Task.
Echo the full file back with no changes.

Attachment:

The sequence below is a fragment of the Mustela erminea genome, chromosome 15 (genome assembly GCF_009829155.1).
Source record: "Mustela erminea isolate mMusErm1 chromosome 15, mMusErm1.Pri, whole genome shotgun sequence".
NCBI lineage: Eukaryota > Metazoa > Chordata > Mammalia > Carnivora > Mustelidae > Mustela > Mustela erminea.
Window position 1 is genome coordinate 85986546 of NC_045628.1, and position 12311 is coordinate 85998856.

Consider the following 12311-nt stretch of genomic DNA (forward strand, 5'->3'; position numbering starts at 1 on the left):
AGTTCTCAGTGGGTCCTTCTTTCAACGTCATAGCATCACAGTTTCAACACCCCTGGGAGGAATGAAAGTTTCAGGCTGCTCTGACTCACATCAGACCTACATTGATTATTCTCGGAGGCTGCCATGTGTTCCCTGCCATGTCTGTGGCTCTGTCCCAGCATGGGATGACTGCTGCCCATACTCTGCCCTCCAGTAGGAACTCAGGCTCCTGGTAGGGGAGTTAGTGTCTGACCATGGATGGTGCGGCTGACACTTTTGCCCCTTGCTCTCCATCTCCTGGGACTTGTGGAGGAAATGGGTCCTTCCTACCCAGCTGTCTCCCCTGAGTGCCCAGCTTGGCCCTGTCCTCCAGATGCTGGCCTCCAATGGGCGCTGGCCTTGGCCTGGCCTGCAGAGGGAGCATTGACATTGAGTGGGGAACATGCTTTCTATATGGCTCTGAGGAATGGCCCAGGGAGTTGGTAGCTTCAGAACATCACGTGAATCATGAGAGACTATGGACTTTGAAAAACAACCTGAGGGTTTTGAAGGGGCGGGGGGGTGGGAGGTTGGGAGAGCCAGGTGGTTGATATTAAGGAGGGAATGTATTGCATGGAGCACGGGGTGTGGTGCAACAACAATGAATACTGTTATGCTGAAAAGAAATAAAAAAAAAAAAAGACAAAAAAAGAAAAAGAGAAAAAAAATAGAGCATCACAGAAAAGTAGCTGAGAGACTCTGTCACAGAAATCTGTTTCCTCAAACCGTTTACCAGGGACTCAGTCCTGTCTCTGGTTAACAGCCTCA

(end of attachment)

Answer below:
The sequence below is a fragment of the Mustela erminea genome, chromosome 15 (genome assembly GCF_009829155.1).
Source record: "Mustela erminea isolate mMusErm1 chromosome 15, mMusErm1.Pri, whole genome shotgun sequence".
NCBI lineage: Eukaryota > Metazoa > Chordata > Mammalia > Carnivora > Mustelidae > Mustela > Mustela erminea.
Window position 1 is genome coordinate 85986546 of NC_045628.1, and position 12311 is coordinate 85998856.

Consider the following 12311-nt stretch of genomic DNA (forward strand, 5'->3'; position numbering starts at 1 on the left):
AGTTCTCAGTGGGTCCTTCTTTCAACGTCATAGCATCACAGTTTCAACACCCCTGGGAGGAATGAAAGTTTCAGGCTGCTCTGACTCACATCAGACCTACATTGATTATTCTCGGAGGCTGCCATGTGTTCCCTGCCATGTCTGTGGCTCTGTCCCAGCATGGGATGACTGCTGCCCATACTCTGCCCTCCAGTAGGAACTCAGGCTCCTGGTAGGGGAGTTAGTGTCTGACCATGGATGGTGCGGCTGACACTTTTGCCCCTTGCTCTCCATCTCCTGGGACTTGTGGAGGAAATGGGTCCTTCCTACCCAGCTGTCTCCCCTGAGTGCCCAGCTTGGCCCTGTCCTCCAGATGCTGGCCTCCAATGGGCGCTGGCCTTGGCCTGGCCTGCAGAGGGAGCATTGACATTGAGTGGGGAACATGCTTTCTATATGGCTCTGAGGAATGGCCCAGGGAGTTGGTAGCTTCAGAACATCACGTGAATCATGAGAGACTATGGACTTTGAAAAACAACCTGAGGGTTTTGAAGGGGCGGGGGGGTGGGAGGTTGGGAGAGCCAGGTGGTTGATATTAAGGAGGGAATGTATTGCATGGAGCACGGGGTGTGGTGCAACAACAATGAATACTGTTATGCTGAAAAGAAATAAAAAAAAAAAAAGACAAAAAAAGAAAAAGAGAAAAAAAATAGAGCATCACAGAAAAGTAGCTGAGAGACTCTGTCACAGAAATCTGTTTCCTCAAACCGTTTACCAGGGACTCAGTCCTGTCTCTGGTTAACAGCCTCA